You do need a certain size and economy of scale to be able to do these things and because we only have one main contract it gets a lot of attention from our team and chief executive. We see ourselves as running one really well. The overall spend in Essex is around £15m, so it is a decent size to give that economy of scale to be able to buy equipment at a reasonable price and benefit from that volume.
I agree in that if you were a tiny district council and running a service where the turnover was much smaller, that would be difficult. There are pros and cons to scale – if you’ve got 40 contracts then then each one is going to get less time from the chief executive and the operations director. I have seen big providers run contracts really well and others that have not worked at all and everything in between.
What are the challenges associated with distributing 130,000 items of equipment out to the community?
The challenges we have are that the demand can change quite significantly from day-to-day and week-to-week. For unforeseen reasons demand can shoot up by 20% or 30% between one week and the next, depending on things like the weather or how much pressure hospitals are under. We have very strict KPIs stating that we have to deliver kit within a certain timescale so we have to have a flexible service.
If every week was the same it would be easier but when some weeks have 20% more demand we have to have a very flexible system and workforce to be able to match our resources to that demand. That is probably our biggest challenge. Also, Essex is a busy county on the roads and it is a challenge to carry out deliveries when a road like the A12 closes because of an accident.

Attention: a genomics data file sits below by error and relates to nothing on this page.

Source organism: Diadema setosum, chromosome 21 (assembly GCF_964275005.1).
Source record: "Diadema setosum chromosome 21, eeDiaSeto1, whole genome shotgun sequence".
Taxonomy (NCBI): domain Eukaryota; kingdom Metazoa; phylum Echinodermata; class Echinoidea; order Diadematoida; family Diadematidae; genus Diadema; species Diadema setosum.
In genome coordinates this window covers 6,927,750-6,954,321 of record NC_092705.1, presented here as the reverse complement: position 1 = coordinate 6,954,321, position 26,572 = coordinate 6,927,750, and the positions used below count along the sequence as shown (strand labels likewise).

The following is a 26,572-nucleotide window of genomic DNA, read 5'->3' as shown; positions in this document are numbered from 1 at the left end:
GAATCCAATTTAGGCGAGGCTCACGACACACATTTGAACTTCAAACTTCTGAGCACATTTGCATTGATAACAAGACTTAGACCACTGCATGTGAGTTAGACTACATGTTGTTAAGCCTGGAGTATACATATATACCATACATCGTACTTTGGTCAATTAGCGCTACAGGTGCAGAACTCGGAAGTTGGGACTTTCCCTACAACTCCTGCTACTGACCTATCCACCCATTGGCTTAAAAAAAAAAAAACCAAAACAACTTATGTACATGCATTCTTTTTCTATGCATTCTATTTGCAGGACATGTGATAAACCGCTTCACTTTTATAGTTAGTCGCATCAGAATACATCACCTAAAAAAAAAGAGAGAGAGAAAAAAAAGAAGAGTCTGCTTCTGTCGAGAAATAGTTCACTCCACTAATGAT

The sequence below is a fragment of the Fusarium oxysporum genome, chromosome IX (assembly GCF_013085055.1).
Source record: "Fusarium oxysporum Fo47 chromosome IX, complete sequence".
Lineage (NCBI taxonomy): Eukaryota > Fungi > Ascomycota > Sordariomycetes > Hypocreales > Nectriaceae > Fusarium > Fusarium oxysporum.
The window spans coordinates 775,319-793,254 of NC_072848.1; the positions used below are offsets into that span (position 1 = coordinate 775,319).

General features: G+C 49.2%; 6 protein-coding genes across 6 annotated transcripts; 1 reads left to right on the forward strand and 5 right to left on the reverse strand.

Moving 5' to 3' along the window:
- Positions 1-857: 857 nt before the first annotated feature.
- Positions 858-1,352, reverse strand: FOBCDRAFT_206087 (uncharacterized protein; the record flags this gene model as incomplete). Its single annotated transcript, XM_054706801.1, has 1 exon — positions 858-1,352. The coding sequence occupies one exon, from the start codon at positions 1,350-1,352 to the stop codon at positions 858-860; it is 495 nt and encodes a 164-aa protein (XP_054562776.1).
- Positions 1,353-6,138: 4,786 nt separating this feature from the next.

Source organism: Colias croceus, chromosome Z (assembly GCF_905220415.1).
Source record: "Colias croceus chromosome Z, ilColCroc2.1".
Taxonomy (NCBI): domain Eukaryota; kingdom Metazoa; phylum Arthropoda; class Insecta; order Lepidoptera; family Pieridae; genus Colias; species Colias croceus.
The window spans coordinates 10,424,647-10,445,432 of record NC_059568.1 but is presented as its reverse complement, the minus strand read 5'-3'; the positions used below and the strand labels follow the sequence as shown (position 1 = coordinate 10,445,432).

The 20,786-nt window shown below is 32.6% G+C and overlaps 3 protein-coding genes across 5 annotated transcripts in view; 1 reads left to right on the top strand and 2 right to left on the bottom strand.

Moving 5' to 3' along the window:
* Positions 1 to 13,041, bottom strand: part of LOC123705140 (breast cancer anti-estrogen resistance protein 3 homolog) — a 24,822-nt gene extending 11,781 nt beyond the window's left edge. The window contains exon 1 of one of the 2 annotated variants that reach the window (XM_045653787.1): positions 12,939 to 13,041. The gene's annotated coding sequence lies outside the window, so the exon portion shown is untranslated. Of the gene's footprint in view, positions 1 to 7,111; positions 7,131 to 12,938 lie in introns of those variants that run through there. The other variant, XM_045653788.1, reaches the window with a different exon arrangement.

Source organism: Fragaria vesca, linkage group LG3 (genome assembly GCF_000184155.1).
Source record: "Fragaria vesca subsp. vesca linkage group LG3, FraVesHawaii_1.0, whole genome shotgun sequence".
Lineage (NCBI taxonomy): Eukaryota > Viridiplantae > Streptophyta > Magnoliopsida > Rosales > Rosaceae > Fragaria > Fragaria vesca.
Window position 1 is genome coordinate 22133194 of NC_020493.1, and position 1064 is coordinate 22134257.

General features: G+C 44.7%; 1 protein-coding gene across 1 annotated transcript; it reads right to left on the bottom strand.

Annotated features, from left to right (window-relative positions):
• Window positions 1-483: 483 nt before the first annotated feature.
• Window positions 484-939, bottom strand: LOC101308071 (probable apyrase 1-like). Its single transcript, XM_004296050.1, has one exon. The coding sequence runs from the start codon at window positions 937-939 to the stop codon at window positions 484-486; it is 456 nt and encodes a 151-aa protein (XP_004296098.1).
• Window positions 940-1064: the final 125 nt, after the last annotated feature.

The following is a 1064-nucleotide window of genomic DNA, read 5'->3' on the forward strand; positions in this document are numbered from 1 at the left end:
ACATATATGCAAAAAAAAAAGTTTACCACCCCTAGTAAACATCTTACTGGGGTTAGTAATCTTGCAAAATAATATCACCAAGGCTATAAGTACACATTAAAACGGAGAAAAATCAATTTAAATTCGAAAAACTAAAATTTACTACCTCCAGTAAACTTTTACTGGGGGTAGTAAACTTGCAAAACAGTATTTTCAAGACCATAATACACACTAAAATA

Council budgets are shrinking. How do you find the right balance of offering a quality service and one that can operate within tight budgets?
I am very much a believer that equipment is a spend-to-save area. I think it is a good investment. If a piece of equipment can keep someone out of residential care then that can save the public service a lot of money, and the individual for that matter. A lot of our work is around hospital discharge and if we can have kit ready when it is required and it allows someone to leave hospital a day earlier, that can save the NHS £400 to £500 for one bed.
It is definitely an area where if you get your equipment service right and your spend is right, you should reduce your delayed discharges, you should reduce your spend on domiciliary and residential care and it should help people to remain independent for longer, which is crucial to balancing finite budgets in difficult times.
It sounds as though a lot can be learnt from the ESS model.
We think it is a really valued service now and it is really important for the intermediate care pathway. The key for me is the flexibility that turns a good service into a great service. Doing 20 same-day discharges and providing equipment to hospices for instance are not in our KPIs, but we think that is where we add the real value. It is the best equipment system that I have ever seen. I have worked in the North West, Merseyside and North East London and this is the most comprehensive service that I have worked with as a commissioner or a provider. It feels pretty good to be part of that.